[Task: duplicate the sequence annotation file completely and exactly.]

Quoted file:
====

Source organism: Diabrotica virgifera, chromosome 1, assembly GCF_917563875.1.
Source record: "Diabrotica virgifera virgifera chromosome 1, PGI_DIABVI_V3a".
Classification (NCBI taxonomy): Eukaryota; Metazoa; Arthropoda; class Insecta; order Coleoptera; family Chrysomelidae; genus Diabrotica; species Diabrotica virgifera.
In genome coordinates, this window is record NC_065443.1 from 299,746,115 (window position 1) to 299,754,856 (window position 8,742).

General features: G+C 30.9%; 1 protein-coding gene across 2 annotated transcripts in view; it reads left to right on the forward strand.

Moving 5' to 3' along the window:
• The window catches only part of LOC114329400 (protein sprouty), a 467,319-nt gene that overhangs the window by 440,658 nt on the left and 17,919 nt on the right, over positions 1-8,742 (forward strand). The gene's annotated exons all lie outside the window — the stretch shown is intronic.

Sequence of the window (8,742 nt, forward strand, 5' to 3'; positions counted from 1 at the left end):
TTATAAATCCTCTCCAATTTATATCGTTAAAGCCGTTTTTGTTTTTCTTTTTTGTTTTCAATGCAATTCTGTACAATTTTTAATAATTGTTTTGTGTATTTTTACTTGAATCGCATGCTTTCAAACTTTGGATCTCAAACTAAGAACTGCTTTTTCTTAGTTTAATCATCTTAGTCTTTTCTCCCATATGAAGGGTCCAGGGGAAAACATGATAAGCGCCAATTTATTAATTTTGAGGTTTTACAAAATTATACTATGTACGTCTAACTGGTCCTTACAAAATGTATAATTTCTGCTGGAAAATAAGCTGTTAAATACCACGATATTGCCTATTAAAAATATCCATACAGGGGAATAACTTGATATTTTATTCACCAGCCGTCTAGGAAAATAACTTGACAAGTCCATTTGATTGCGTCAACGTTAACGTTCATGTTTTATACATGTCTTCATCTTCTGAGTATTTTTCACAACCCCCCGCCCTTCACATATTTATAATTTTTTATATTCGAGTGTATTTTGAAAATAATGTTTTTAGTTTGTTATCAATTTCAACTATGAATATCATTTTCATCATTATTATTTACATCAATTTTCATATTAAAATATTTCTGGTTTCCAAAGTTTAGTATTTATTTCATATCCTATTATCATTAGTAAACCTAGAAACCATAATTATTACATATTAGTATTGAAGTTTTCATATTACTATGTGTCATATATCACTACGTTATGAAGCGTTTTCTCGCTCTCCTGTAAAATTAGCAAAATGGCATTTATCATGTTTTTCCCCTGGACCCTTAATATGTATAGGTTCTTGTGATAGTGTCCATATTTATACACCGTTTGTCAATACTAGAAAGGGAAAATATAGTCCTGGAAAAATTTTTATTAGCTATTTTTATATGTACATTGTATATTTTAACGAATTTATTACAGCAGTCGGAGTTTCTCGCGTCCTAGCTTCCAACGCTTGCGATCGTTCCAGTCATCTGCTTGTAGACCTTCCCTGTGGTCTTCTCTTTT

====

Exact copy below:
Source organism: Diabrotica virgifera, chromosome 1, assembly GCF_917563875.1.
Source record: "Diabrotica virgifera virgifera chromosome 1, PGI_DIABVI_V3a".
Classification (NCBI taxonomy): Eukaryota; Metazoa; Arthropoda; class Insecta; order Coleoptera; family Chrysomelidae; genus Diabrotica; species Diabrotica virgifera.
In genome coordinates, this window is record NC_065443.1 from 299,746,115 (window position 1) to 299,754,856 (window position 8,742).

General features: G+C 30.9%; 1 protein-coding gene across 2 annotated transcripts in view; it reads left to right on the forward strand.

Moving 5' to 3' along the window:
• The window catches only part of LOC114329400 (protein sprouty), a 467,319-nt gene that overhangs the window by 440,658 nt on the left and 17,919 nt on the right, over positions 1-8,742 (forward strand). The gene's annotated exons all lie outside the window — the stretch shown is intronic.

Sequence of the window (8,742 nt, forward strand, 5' to 3'; positions counted from 1 at the left end):
TTATAAATCCTCTCCAATTTATATCGTTAAAGCCGTTTTTGTTTTTCTTTTTTGTTTTCAATGCAATTCTGTACAATTTTTAATAATTGTTTTGTGTATTTTTACTTGAATCGCATGCTTTCAAACTTTGGATCTCAAACTAAGAACTGCTTTTTCTTAGTTTAATCATCTTAGTCTTTTCTCCCATATGAAGGGTCCAGGGGAAAACATGATAAGCGCCAATTTATTAATTTTGAGGTTTTACAAAATTATACTATGTACGTCTAACTGGTCCTTACAAAATGTATAATTTCTGCTGGAAAATAAGCTGTTAAATACCACGATATTGCCTATTAAAAATATCCATACAGGGGAATAACTTGATATTTTATTCACCAGCCGTCTAGGAAAATAACTTGACAAGTCCATTTGATTGCGTCAACGTTAACGTTCATGTTTTATACATGTCTTCATCTTCTGAGTATTTTTCACAACCCCCCGCCCTTCACATATTTATAATTTTTTATATTCGAGTGTATTTTGAAAATAATGTTTTTAGTTTGTTATCAATTTCAACTATGAATATCATTTTCATCATTATTATTTACATCAATTTTCATATTAAAATATTTCTGGTTTCCAAAGTTTAGTATTTATTTCATATCCTATTATCATTAGTAAACCTAGAAACCATAATTATTACATATTAGTATTGAAGTTTTCATATTACTATGTGTCATATATCACTACGTTATGAAGCGTTTTCTCGCTCTCCTGTAAAATTAGCAAAATGGCATTTATCATGTTTTTCCCCTGGACCCTTAATATGTATAGGTTCTTGTGATAGTGTCCATATTTATACACCGTTTGTCAATACTAGAAAGGGAAAATATAGTCCTGGAAAAATTTTTATTAGCTATTTTTATATGTACATTGTATATTTTAACGAATTTATTACAGCAGTCGGAGTTTCTCGCGTCCTAGCTTCCAACGCTTGCGATCGTTCCAGTCATCTGCTTGTAGACCTTCCCTGTGGTCTTCTCTTTT